Fears over the strength of Britain's economic recovery were fuelled today after new figures showed only a tepid turnaround from the snow-bound end to 2010.
Gross domestic product (GDP) - a broad measure for the total economy - grew by 0.5% between January and March, reversing a shock decline of 0.5% in the final quarter of 2010, the Office for National Statistics (ONS) said.
But while the UK has escaped a double-dip recession, the ONS warned underlying growth was broadly flat and the economy has made no progress since the third quarter of 2010.
Chancellor George Osborne said the figures were "good news" - pointing to a pick-up in manufacturing output - and would reinforce the Government's determination to press ahead with its cuts strategy for tackling the deficit.
In the Commons, however, Labour leader Ed Miliband clashed with David Cameron, accusing ministers of "extraordinary complacency". The Prime Minister retorted that the Opposition was "talking the economy down".
Shadow chancellor Ed Balls said the figures revealed an economy that had been "flatlining" since the autumn.
"By making a political choice to cut further and faster than any other major economy this Conservative-led Government has choked off the recovery when it should have been secured and pushed up unemployment too," he said.
"George Osborne is in such denial he thinks this is on track when everybody else can see that he has taken the economy into the ditch. As a Chancellor, he is now looking increasingly out of his depth."
Mr Osborne however pointed to the strength of the manufacturing sector, in contrast to the "unbalanced" economic performance of recent years when it had not done well.
He said that new jobs were being created while Government borrowing was down.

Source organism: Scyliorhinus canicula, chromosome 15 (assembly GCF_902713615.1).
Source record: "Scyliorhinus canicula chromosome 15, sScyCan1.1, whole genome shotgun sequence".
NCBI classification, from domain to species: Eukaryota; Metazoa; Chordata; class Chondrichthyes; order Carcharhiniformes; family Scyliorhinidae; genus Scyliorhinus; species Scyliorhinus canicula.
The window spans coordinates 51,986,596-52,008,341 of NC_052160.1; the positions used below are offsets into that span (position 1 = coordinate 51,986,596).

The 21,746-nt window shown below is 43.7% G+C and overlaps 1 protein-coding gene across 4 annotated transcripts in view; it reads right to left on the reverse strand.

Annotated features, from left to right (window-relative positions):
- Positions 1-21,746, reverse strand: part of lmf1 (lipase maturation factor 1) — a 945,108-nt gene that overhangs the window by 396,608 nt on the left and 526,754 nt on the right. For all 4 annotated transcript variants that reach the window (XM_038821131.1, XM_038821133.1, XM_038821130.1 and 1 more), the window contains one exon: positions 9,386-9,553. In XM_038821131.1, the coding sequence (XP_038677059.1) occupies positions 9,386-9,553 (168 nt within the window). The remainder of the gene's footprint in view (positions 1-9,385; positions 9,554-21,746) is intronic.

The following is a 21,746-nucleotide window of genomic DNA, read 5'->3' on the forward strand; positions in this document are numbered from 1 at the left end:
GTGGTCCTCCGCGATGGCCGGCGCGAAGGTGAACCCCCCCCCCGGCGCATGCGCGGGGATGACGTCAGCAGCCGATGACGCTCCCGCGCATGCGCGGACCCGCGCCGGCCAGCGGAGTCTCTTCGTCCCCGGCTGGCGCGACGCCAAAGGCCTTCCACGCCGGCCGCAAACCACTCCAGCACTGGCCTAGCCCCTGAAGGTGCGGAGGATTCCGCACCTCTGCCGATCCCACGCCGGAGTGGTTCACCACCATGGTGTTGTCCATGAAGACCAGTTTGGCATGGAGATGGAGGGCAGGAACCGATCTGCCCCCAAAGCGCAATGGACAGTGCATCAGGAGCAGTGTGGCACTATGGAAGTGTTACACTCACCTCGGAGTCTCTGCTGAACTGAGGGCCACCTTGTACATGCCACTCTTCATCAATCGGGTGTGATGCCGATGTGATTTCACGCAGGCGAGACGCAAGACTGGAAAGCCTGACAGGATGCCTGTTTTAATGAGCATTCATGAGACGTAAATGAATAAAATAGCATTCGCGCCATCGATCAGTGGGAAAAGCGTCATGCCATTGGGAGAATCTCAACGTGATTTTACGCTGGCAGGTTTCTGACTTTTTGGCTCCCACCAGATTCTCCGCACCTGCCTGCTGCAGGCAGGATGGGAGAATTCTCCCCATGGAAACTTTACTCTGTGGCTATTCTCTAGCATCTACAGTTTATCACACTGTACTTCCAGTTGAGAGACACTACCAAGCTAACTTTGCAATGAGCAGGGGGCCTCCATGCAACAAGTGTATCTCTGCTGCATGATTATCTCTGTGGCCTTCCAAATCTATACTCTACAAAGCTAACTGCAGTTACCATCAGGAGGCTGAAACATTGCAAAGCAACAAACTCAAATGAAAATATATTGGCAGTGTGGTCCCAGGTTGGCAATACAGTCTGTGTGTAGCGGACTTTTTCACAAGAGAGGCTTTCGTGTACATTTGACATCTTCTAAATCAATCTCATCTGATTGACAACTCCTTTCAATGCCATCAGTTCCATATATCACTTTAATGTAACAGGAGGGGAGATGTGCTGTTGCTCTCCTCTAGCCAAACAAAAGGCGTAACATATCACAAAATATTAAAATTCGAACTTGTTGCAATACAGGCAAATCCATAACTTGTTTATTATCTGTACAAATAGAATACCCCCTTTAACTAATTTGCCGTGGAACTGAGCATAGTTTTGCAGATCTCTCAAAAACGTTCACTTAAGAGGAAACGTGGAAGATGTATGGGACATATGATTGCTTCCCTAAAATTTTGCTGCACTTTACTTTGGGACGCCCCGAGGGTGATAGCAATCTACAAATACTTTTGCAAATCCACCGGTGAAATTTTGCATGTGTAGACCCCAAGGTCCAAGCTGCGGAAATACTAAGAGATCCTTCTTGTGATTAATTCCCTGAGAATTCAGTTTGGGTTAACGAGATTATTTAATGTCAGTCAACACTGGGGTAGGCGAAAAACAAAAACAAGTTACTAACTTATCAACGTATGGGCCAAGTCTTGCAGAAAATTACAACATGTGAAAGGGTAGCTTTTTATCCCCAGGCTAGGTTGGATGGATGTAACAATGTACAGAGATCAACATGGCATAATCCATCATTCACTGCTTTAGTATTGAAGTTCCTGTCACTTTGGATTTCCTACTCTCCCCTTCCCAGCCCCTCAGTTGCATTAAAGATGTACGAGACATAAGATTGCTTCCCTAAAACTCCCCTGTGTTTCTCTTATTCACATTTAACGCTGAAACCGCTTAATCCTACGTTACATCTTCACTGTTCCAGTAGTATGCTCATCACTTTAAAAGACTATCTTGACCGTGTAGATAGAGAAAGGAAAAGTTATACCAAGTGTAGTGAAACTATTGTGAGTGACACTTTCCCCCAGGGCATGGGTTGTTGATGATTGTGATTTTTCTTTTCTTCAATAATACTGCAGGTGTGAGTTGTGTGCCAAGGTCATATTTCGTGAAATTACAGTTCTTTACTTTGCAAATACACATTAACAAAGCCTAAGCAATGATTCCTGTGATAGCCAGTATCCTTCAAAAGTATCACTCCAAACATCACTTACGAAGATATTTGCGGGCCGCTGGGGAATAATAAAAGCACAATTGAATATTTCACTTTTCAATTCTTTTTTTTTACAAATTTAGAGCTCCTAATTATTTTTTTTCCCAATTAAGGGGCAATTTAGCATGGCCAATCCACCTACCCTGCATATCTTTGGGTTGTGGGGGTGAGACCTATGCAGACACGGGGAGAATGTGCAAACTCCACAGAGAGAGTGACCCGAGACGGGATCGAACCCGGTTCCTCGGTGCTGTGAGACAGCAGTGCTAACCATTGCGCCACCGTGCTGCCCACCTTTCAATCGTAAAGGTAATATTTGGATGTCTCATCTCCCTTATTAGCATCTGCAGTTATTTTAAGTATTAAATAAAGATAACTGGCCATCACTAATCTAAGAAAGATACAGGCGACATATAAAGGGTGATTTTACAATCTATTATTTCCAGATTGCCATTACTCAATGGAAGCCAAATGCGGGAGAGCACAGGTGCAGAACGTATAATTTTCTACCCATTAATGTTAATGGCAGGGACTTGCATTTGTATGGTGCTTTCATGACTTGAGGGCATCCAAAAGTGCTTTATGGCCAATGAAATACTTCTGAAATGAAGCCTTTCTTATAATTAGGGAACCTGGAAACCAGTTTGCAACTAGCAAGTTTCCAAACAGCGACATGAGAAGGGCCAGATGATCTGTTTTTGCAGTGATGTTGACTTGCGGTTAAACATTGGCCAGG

"Of course, around the world we are facing some choppy economic conditions - a big rise in the oil price in recent months. You see countries dealing with very high budget deficits, and we've got one of the highest," he said.
"But I think that reinforces our determination to stick to the course, and the economy is growing and that's good news."
The overall performance was dragged down by a lacklustre construction sector, which industry experts said was suffering at the hands of low confidence in the economic outlook.
Analysts said the stagnant economy made an imminent interest rate hike a "tough proposition" as the Bank of England juggles the problems of soaring inflation and weak growth.
Industrial production, which includes manufacturing, mining and utilities, grew by 0.4%, compared with a 0.8% increase in the previous quarter.
Within this category, manufacturing maintained growth of 1.1%, but mining and utilities dropped 0.4% and 3.5% respectively.
The biggest decline came from the construction sector, which decreased 4.7% in the quarter, compared with a 2.3% decrease in the previous quarter.
The services sector - which makes up some 75% of the total economy - grew by 0.9%, compared to a decline of 0.6% in the previous quarter.
Vicky Redwood, senior UK economist at Capital Economics, said: "The figures suggest that underlying activity in the economy remains pretty much stagnant.
"The 0.5% quarterly rise in output means that the economy did nothing more than reverse the fourth quarter's snow-related dip.
"In fact, if there was some temporary 'catch-up' of output lost in the fourth quarter, then underlying growth may even have been slightly negative."
Howard Archer, chief UK and European economist at IHS Global Insight, said with consumers' spending power squeezed, the outlook for growth remained a cause for concern.
"The muted first quarter rebound in GDP growth reinforces our suspicion that growth will be limited going forward as the fiscal squeeze increasingly kicks in," he said.Reuse content